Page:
Physics, materials, devices, and systems are investigated using light and electromagnetism generally, for applications including sensing, imaging, communications, computing, energy, biology, medicine, security, and information processing. Scientific work ranges from basic quantum mechanical processes in nanostructures to planetary science, incorporating technologies from nano- and micro-scale fabrication through radio and optical fiber communications to environmental probes. Examples include:
- Photonics: Devices, systems and applications involving electromagnetic waves and in particular, light. Applications include communicating information, where photonics plays a crucial role, medical instrumentation, imaging, sensing, and (photovoltaic) solar power generation;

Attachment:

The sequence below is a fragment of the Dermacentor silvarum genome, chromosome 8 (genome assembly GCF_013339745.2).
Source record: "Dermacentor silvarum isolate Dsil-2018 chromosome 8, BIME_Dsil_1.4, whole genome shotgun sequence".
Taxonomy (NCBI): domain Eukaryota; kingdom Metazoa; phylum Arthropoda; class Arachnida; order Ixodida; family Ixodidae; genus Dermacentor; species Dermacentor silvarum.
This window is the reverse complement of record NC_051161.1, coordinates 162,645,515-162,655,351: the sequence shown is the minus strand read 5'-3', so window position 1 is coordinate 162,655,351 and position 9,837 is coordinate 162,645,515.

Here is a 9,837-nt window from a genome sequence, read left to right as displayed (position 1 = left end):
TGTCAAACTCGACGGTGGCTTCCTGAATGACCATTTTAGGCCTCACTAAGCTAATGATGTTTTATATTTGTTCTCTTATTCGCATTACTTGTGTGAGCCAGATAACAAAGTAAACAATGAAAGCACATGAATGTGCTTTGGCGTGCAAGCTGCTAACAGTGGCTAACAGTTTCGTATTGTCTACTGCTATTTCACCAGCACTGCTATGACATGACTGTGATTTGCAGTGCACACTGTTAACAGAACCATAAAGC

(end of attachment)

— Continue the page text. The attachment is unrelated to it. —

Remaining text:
- Nanoscience & Engineering: Physics of nano-photonic structures (where the minimal feature sizes are at the single wavelength or even deep subwavelength scales); controllable fabrication of nanophotonic materials and structures; the applications of such structures in low-energy information processing and communications, high-efficiency energy conversion, sensing, and medicine;
- Quantum Technologies: Study and employment of quantum mechanical properties of light and matter for applications including secure communications, quantum and classical computing, and sensing. Nanophotonics and nanoscience play crucial roles in building a platform for quantum technologies.
Full list of Quantum-related courses at Stanford – Quantum Science and Engineering Courses at Stanford (Opens Q-FARM site)